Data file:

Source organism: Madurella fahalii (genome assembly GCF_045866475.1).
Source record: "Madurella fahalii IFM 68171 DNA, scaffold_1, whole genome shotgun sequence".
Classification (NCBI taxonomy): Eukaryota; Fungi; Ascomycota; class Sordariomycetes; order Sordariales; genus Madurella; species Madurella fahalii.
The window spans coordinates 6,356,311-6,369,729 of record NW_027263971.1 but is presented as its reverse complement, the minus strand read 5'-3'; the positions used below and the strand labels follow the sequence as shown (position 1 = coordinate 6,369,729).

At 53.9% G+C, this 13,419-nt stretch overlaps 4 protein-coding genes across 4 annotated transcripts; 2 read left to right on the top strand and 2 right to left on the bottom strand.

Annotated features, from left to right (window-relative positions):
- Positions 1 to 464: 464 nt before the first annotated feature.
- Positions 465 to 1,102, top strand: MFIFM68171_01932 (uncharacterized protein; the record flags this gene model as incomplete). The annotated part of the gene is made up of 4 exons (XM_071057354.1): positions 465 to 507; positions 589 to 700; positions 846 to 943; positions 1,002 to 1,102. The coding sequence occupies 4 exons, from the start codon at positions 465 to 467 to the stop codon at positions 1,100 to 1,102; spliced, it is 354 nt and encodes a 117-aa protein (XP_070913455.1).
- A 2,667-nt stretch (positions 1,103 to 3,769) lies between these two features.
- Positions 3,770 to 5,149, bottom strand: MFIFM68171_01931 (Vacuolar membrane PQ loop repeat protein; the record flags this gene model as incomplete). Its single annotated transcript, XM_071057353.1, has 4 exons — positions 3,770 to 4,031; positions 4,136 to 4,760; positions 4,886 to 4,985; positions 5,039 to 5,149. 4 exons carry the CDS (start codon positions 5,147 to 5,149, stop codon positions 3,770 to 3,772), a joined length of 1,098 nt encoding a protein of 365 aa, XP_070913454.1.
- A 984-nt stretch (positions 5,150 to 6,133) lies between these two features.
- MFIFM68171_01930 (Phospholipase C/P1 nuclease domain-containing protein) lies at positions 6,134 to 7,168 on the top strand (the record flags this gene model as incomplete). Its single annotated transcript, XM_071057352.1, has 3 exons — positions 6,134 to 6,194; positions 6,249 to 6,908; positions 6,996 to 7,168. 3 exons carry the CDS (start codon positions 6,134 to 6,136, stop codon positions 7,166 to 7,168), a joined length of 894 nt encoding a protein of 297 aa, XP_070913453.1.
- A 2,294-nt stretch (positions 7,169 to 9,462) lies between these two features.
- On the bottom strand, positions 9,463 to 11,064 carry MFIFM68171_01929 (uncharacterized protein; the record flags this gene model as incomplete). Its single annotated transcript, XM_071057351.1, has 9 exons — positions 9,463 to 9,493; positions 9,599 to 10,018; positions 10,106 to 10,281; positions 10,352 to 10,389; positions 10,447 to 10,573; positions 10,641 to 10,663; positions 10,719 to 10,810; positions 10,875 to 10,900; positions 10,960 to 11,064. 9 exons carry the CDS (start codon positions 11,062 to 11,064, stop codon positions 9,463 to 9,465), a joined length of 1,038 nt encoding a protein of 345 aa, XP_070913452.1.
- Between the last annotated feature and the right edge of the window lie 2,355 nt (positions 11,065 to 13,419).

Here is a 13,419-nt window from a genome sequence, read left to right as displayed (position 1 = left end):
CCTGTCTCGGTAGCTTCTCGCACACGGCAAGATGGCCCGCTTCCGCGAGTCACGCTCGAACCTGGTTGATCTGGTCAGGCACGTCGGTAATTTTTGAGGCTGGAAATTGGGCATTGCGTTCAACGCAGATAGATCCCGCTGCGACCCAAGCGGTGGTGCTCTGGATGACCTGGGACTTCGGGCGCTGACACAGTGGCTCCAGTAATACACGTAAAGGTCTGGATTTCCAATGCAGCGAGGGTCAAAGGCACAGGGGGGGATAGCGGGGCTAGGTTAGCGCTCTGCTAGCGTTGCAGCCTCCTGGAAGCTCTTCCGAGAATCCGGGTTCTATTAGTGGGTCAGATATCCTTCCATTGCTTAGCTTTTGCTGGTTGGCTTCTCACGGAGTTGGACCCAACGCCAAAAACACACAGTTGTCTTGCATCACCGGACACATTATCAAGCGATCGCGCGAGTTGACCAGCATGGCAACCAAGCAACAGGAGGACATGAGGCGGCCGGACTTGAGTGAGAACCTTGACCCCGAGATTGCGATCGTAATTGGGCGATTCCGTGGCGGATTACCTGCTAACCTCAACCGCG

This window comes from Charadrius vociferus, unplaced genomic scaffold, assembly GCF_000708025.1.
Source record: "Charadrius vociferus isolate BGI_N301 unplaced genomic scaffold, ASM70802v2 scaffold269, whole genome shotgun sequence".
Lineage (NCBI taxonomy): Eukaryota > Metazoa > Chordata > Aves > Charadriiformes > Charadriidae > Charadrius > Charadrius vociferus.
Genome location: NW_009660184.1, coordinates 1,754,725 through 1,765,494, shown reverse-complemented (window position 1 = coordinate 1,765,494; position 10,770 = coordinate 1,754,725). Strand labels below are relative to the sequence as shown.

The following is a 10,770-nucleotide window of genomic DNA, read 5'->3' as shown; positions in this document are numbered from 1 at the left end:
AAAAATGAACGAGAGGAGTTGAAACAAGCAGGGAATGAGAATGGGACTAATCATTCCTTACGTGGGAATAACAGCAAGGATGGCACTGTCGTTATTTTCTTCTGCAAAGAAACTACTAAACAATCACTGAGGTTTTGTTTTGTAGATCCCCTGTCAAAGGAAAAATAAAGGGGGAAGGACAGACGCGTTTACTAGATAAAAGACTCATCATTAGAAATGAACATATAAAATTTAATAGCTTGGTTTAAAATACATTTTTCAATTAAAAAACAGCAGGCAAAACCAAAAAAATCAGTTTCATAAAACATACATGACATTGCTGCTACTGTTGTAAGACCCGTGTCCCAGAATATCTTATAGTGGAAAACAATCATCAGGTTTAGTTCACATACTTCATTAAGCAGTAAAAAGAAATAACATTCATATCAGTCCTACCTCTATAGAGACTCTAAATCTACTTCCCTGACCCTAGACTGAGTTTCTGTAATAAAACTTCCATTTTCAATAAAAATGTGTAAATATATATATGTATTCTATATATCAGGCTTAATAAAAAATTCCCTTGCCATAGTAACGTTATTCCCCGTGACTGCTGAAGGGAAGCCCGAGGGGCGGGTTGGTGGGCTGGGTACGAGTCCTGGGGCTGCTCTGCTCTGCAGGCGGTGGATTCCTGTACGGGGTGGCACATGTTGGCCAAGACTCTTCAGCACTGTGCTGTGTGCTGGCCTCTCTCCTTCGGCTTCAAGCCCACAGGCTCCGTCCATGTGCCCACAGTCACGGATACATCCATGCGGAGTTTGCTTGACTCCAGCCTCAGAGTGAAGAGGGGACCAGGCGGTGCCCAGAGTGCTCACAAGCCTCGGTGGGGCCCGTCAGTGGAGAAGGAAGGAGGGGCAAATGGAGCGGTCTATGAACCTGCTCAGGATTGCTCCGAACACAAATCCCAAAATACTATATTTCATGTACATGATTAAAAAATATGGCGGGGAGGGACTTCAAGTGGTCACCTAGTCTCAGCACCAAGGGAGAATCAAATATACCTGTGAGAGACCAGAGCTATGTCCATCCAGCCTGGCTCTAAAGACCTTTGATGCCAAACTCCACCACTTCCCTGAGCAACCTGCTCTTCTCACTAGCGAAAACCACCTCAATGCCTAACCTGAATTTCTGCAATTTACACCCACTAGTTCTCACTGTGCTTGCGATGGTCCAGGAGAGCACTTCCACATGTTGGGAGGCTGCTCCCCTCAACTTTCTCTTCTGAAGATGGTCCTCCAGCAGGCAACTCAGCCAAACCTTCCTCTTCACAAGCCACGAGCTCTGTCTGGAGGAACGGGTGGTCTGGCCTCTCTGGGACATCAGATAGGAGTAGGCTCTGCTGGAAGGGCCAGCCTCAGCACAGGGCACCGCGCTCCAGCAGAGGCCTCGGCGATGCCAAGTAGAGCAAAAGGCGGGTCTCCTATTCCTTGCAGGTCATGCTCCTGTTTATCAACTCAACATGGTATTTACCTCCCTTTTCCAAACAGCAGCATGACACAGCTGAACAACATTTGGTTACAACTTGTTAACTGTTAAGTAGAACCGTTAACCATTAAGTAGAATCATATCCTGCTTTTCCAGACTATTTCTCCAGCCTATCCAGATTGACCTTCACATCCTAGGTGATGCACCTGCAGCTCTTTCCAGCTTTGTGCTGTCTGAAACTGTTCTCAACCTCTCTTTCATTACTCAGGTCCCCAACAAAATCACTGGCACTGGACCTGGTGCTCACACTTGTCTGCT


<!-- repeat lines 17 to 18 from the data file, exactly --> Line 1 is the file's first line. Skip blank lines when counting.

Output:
CCTGTCTCGGTAGCTTCTCGCACACGGCAAGATGGCCCGCTTCCGCGAGTCACGCTCGAACCTGGTTGATCTGGTCAGGCACGTCGGTAATTTTTGAGGCTGGAAATTGGGCATTGCGTTCAACGCAGATAGATCCCGCTGCGACCCAAGCGGTGGTGCTCTGGATGACCTGGGACTTCGGGCGCTGACACAGTGGCTCCAGTAATACACGTAAAGGTCTGGATTTCCAATGCAGCGAGGGTCAAAGGCACAGGGGGGGATAGCGGGGCTAGGTTAGCGCTCTGCTAGCGTTGCAGCCTCCTGGAAGCTCTTCCGAGAATCCGGGTTCTATTAGTGGGTCAGATATCCTTCCATTGCTTAGCTTTTGCTGGTTGGCTTCTCACGGAGTTGGACCCAACGCCAAAAACACACAGTTGTCTTGCATCACCGGACACATTATCAAGCGATCGCGCGAGTTGACCAGCATGGCAACCAAGCAACAGGAGGACATGAGGCGGCCGGACTTGAGTGAGAACCTTGACCCCGAGATTGCGATCGTAATTGGGCGATTCCGTGGCGGATTACCTGCTAACCTCAACCGCG

This window comes from Charadrius vociferus, unplaced genomic scaffold, assembly GCF_000708025.1.